Ahmet Falla, a soft-spoken 20-year-old from Mauritania does not want to spend his life in slavery like his mother did. He wants to live in freedom. He hopes to find it in a small town in northeast Germany.
Slavery is a matter of hereditary caste in traditional Saharan and Sahelian cultures. Because his mother was an unpaid domestic labourer, Ahmet Falla was pre-ordained for the same fate. There’s a family in Mauritania that considers him their property.
“If I’d stayed in Mauritania, I’d have had to work without pay for my whole life,” Falla said in French. “I have no rights down there.”
That’s why Falla is in Germany, living with two other Africans as an asylum applicant in a government-provided apartment in Tutow, a small town an hour’s drive from the northeastern coast.
A world away
The Islamic Republic of Mauritania is on Africa’s West coast, South of Morocco’s Western Sahara province and North of Senegal. The country is three times the size of Germany in terms of land area, but has only 3.5 million people. It’s mostly desert.
“If I returned to Mauritania, the family that thinks of me as their property might kill me as a punishment for my having fled,” Falla said. “I’d rather kill myself than go back.”
Falla’s prospects for being granted asylum in Germany are slim. Slavery was officially abolished in Mauritania in 1981, and holding slaves was criminalized in 2007. Officially, slavery no longer exists.
The German government classifies some countries – Syria and Eritrea, for example – as particularly dangerous or repressive places to which asylum applicants cannot be sent back home. It doesn’t classify Mauritania that way.
Complex caste system
De facto slavery remains widespread in Mauritania, according to a European human rights official who works for a major international organization in the capital, Nouakchott. He asked not to be named in order to avoid burdening his relationship with the country’s government, which denies that slavery remains a serious problem.
The official said Mauritanian society was traditionally organized into clans – large extended families – with the clans divided into various castes. Occupations were hereditary: Islamic scholars, musicians, artisans and workers of various kinds, domestic and agricultural slaves – everyone inherited their roles and their social status.
In theory, the system no longer exists, but in practice it’s still very much alive and quite difficult to escape, the human rights official said. The problem has three elements. First, though there are laws against slavery, they’re scarcely enforced. Second, many Mauritanians are illiterate or live in remote rural settings, and have no knowledge of their legal rights.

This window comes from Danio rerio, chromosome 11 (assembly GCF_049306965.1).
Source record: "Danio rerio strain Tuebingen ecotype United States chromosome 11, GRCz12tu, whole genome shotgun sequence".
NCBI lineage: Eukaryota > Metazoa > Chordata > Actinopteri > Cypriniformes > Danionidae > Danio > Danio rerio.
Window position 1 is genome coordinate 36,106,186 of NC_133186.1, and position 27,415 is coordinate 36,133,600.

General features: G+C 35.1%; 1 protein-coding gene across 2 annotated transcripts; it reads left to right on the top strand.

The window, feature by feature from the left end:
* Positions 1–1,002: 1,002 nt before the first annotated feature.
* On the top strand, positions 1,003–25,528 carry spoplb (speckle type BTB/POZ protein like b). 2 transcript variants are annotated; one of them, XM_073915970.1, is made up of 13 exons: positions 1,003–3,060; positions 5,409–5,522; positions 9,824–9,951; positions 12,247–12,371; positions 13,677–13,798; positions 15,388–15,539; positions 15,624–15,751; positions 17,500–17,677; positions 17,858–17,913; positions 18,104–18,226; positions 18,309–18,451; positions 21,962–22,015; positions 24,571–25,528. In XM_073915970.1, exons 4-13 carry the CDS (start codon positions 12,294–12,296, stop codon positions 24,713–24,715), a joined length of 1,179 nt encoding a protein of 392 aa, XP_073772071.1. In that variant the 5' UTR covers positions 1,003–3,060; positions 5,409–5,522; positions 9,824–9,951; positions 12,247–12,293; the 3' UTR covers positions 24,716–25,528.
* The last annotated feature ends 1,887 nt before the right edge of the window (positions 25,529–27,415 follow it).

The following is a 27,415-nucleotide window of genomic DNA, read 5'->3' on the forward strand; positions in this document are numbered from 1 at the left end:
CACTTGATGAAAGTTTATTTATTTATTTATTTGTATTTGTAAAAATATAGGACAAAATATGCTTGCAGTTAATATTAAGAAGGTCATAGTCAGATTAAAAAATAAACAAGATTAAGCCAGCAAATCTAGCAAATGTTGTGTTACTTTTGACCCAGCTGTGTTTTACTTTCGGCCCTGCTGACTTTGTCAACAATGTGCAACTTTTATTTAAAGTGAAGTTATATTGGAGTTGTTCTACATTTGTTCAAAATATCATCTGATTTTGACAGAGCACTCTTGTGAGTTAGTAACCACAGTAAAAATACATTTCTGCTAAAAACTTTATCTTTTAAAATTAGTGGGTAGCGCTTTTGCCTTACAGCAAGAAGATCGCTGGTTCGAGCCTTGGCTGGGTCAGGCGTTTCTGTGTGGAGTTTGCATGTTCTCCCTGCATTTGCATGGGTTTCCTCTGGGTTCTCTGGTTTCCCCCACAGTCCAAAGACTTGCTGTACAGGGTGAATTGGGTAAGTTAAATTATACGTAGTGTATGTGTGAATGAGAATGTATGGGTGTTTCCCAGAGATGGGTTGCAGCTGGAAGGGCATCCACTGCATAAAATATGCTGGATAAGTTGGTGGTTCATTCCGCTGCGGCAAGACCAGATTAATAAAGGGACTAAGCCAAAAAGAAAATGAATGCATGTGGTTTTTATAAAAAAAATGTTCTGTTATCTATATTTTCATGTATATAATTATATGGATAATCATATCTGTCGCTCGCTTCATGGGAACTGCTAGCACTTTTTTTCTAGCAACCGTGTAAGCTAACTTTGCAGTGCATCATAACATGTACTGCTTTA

Third, and perhaps most difficult to overcome: People who leave their clans to escape their hereditary status have few real options. They often move to one of Mauritania’s towns, where they’re shunned. No one gives them work or lends them money to start a business. They live in poverty on the margins of society.
No going back home
In that light, it isn’t hard to understand why Ahmet Falla doesn’t want to go back to Mauritania. It’s something of a miracle that he managed to leave the country in the first place.
Falla’s mother tongue is Wolof. Most Wolofs live in Senegal, but some live across the Senegal River in Mauritania.
“My mother died when I was little,” Falla said. “A sister of my mother who lived in Senegal took me in.”
The landscape around Falla’s new home in northeast Germany is radically different from his African homeland
Falla grew up with his aunt. But, when he turned 17 a couple of years ago, the upper-caste family for which his mother had toiled as a slave told the aunt that she should bring Falla back to Mauritania. It was time for him to start working, they said.
Unpaid, Falla said, and forever. Without rights, without freedom, treated condescendingly by the masters.
Sent into freedom
Falla’s aunt had no children of her own. He was in effect her only son – and she wanted to protect him from spending his life in slavery. She asked a Senegalese friend with Swedish papers to pretend that he was her son, and take him to Sweden.
The gambit worked – Falla was able to get into the country. But the fake papers didn’t hold up to scrutiny, and he ended up fleeing to Germany – to avoid being put in jail and deported, he claimed, although Sweden is generally very generous with asylum applicants.
Falla told DW that he believed his Senegalese aunt might now be dead. He’s had no contact with her for over a year, and fears that the clan’s leaders might have had her killed as punishment for her disobedience.
“She took a big risk by helping me to flee,” Falla said. “They would have punished her.”
Integration into a new country
Falla seemed genuine – a gentle young man, not hard or wily. Yet it’s impossible for a reporter to know how much of his story is factually accurate, or whether it might have been embellished in some details to increase his chances of being granted permanent refugee status.
In any case, Falla insisted that he would never go back to Mauritania, even if his application was rejected. If necessary, he’ll go to ground in Europe, and live a life without a residency permit, without the right to find a job, without insurance, on the margins.
“Better that,” he said, “than slavery.”